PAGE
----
(In Part 1 Clara travelled to Southern Cross from Brisbane) Part 1
Water was being cared from soaks and clay pans miles away; even the trees and shrubs looked parched and dry for the want of moisture, and the salt on the dry lake dazzled one's eyes.
The main amusements were dancing and horse riding, picnicing and surprise parties. Life here was never dull. There was a good deal of activity out a Parker's Range, Hopes Hill and surrounding districts, in the way of prospecting.
My first outing was to visit the Frasers Mine with Emily. Captain Oats was there and what a congenial gentleman he was. He showed us over the mine and was anxious to explain everything in detail. As it was the first gold mine I had ever seen, I was more than interested. We concluded the outing by looking around the small house that Deaming had built.
"Are you fond of dancing?" asked Emily.
"Ah, yes. I learned in Brisbane.:
"That's good. Suppose we have a dance on Monday and I'll introduce you to the boys."
As soon as the music started there were many young men eager to dance. My first partner was Jack Raeside, a good dancer and I enjoyed every minute of it and he remarked that I waltzed well. The evening was bright, one dance after another. It was not long before Jack returned and asked for another dance.
"I'm sorry, Jack, but I must be sociable and share my dances as there are so few girls and so many young men."
"I'm disappointed, but I understand." He remarked.
We had all had a very happy time when the evening drew to a close. The following evening to our surprise, several of the boys came along and we had some music and singing, and I was surprised to hear so many good voices, including Jack's, who sang a very popular song.
During the evening a riding party was arranged to Hopes Hill. Jack was to bring a horse for me and Tom was to take Emily. I was rather nervous, not having ridden much and my horse was rather hard to handle at the start, but soon settled down. We had a glorious day cantering over the dry lake. The weather was perfect and my horse proved one of the best. From then on I found myself beginning to like the Cross. I had already made so many friends young and old, and strange though it may seem at my age, this man I felt sure was to play a part in my future life.
Mrs Beanstead arrived in due course, a very attractie woman in looks and build and a personality that would attract anyone's attention. She was very talented, has a lovely voice. We could see at once that there was a lot in this woman, she was certainly above the average and would be a great asset to the Cross. She soon got to work and you would think she had been there for months. If necessary, she could go into the kitchen and cook a dinner for 60 or 70 people without any trouble.
Strange to say, Fred Jacoby (later mine host of the Mundaring Weir Hotel) came to the Cross soon after Mrs Benstead and put up at the Hotel for a while. He was a very brilliant entertainer those days, could play the piano and sing like a bird. When dinner was over in the evening, Fred went inot the private dining room where the piano was and started to play and sing.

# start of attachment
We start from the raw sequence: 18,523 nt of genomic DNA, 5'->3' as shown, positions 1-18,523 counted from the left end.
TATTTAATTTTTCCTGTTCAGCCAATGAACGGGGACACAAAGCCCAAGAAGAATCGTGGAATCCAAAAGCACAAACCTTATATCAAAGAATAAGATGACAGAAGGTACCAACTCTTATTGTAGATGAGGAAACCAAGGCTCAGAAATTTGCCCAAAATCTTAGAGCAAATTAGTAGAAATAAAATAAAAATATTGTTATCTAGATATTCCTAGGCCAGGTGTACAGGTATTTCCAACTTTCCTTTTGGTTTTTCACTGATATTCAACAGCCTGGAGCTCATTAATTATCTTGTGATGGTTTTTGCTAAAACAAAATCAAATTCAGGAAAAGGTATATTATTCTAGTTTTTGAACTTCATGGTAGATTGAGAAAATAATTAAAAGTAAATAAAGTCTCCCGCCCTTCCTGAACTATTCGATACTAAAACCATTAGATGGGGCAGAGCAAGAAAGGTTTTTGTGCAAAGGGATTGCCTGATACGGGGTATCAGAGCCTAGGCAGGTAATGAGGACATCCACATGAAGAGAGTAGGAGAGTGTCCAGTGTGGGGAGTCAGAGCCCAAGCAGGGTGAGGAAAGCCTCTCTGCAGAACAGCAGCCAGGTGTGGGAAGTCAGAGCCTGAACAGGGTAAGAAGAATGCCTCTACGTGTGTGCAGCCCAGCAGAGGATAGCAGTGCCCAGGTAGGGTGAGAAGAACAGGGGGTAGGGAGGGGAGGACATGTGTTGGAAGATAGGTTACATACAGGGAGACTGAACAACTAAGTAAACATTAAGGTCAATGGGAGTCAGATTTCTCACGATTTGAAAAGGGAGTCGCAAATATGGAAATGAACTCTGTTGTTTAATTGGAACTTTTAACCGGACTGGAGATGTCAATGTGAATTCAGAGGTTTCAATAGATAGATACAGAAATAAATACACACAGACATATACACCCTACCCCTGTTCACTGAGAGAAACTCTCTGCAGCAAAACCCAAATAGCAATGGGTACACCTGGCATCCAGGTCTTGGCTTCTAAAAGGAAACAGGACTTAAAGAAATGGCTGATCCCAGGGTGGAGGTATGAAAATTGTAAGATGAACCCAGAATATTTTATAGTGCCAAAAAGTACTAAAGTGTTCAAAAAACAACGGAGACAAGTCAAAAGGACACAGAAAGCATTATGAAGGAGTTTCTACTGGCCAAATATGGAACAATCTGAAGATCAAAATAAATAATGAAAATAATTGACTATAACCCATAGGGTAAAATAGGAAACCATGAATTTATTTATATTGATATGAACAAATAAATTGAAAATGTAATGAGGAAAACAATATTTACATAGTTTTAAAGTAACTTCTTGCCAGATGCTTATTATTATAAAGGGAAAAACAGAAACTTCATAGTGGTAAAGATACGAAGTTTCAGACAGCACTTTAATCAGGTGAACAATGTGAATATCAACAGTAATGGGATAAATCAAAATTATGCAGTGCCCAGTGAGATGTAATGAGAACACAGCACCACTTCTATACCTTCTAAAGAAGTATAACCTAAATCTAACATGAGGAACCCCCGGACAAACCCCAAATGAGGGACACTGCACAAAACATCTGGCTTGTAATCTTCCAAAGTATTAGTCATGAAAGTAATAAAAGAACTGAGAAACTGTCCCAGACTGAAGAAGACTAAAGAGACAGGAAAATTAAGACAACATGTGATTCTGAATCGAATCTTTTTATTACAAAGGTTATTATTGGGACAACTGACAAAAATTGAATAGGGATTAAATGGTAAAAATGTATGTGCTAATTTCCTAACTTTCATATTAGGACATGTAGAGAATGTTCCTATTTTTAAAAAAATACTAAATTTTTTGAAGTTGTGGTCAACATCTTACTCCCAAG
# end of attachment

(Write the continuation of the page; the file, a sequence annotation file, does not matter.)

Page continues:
As soon as Mrs Benstead heard him she changed into an evening dress, her had done in a charming style, and as she entered, Fred thought she was a lovely vision, not just woman. She carried a roll of music and asked Fred to play some of the songs for her. She started to sing and Fred, having lovely voice those days, also sang with her. It was not long before there was an audience. She and Fred sand duets together, one after another, and when they had finished, to their surprise, Dr Black had come along with his banjo. With him was Charley Saw of the Commercial Bank and Evan Wisdom. It was a lovely evening.
As a welcome to Mrs Benstead, several bottles of champagne were drunk. Mr Benstead had gone to the Coolgardie Rush before Mrs Benstead had arrived. Mrs Farren soon realised she had a very reliable woman and was quite contented when the time drew near for her fifth daughter to be born.
Time went on. Many happy events took place, until one day the little town was plunged into sadness by the untimely death of two very popular miners in the open cut at Frasers Mind. There was not one person who failed to attend their funeral and saw them laid to rest in a double grave which is now the old cemetery over the lake. From then on, things seemed on the down grade, as there was a strike at the Frasers Mine. This caused a decline in business.
The men concerned grew restless, and little later when things really were at its worst, the town was thrown into a state of wildest excitement when it was made known that Bailey had arrived in Southern Cross on the 1st of September, 1892 to take a reward claim. He had deposited gold in the Commercial Bank, 50 oz.
Mr C Saw was manager at the time and placed the gold on display so that each and all may view same. It is hard to describe the magnificent sight of these beautiful specimens and nuggets. One can imagine the state of wild excitement in out midst by this wonderful discovery. Activity started in all directions, every man was anxious to be first on the Field. Every available horse in the district was rounded up. Vehicles of every description from wheelbarrows to waggons were made ready for the road. Horses were sold at very high prices and the men were all making for the new find.
To be continued ...